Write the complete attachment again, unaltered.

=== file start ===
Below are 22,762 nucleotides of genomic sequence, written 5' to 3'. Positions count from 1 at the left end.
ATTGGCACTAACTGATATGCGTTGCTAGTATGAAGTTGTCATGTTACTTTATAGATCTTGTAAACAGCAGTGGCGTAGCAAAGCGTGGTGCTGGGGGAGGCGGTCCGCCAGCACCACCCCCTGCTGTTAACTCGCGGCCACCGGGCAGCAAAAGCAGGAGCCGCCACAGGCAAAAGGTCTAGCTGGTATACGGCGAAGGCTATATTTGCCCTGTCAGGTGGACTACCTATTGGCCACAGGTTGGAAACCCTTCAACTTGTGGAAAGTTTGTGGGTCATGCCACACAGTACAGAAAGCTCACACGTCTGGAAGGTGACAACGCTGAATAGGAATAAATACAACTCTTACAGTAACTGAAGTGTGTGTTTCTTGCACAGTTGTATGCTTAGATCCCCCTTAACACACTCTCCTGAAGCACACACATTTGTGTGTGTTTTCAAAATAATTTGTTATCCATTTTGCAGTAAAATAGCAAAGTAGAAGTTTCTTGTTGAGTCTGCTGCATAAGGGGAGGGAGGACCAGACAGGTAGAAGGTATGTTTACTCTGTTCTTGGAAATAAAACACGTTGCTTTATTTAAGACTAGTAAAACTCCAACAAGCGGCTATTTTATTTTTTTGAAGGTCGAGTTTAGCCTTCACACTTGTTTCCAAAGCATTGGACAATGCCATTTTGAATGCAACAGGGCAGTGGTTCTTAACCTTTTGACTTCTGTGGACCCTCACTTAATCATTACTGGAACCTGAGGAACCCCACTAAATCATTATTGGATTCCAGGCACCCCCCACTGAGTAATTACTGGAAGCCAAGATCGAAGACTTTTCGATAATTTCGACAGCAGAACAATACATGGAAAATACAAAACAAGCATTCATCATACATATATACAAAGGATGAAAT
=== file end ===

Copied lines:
Below are 22,762 nucleotides of genomic sequence, written 5' to 3'. Positions count from 1 at the left end.
ATTGGCACTAACTGATATGCGTTGCTAGTATGAAGTTGTCATGTTACTTTATAGATCTTGTAAACAGCAGTGGCGTAGCAAAGCGTGGTGCTGGGGGAGGCGGTCCGCCAGCACCACCCCCTGCTGTTAACTCGCGGCCACCGGGCAGCAAAAGCAGGAGCCGCCACAGGCAAAAGGTCTAGCTGGTATACGGCGAAGGCTATATTTGCCCTGTCAGGTGGACTACCTATTGGCCACAGGTTGGAAACCCTTCAACTTGTGGAAAGTTTGTGGGTCATGCCACACAGTACAGAAAGCTCACACGTCTGGAAGGTGACAACGCTGAATAGGAATAAATACAACTCTTACAGTAACTGAAGTGTGTGTTTCTTGCACAGTTGTATGCTTAGATCCCCCTTAACACACTCTCCTGAAGCACACACATTTGTGTGTGTTTTCAAAATAATTTGTTATCCATTTTGCAGTAAAATAGCAAAGTAGAAGTTTCTTGTTGAGTCTGCTGCATAAGGGGAGGGAGGACCAGACAGGTAGAAGGTATGTTTACTCTGTTCTTGGAAATAAAACACGTTGCTTTATTTAAGACTAGTAAAACTCCAACAAGCGGCTATTTTATTTTTTTGAAGGTCGAGTTTAGCCTTCACACTTGTTTCCAAAGCATTGGACAATGCCATTTTGAATGCAACAGGGCAGTGGTTCTTAACCTTTTGACTTCTGTGGACCCTCACTTAATCATTACTGGAACCTGAGGAACCCCACTAAATCATTATTGGATTCCAGGCACCCCCCACTGAGTAATTACTGGAAGCCAAGATCGAAGACTTTTCGATAATTTCGACAGCAGAACAATACATGGAAAATACAAAACAAGCATTCATCATACATATATACAAAGGATGAAAT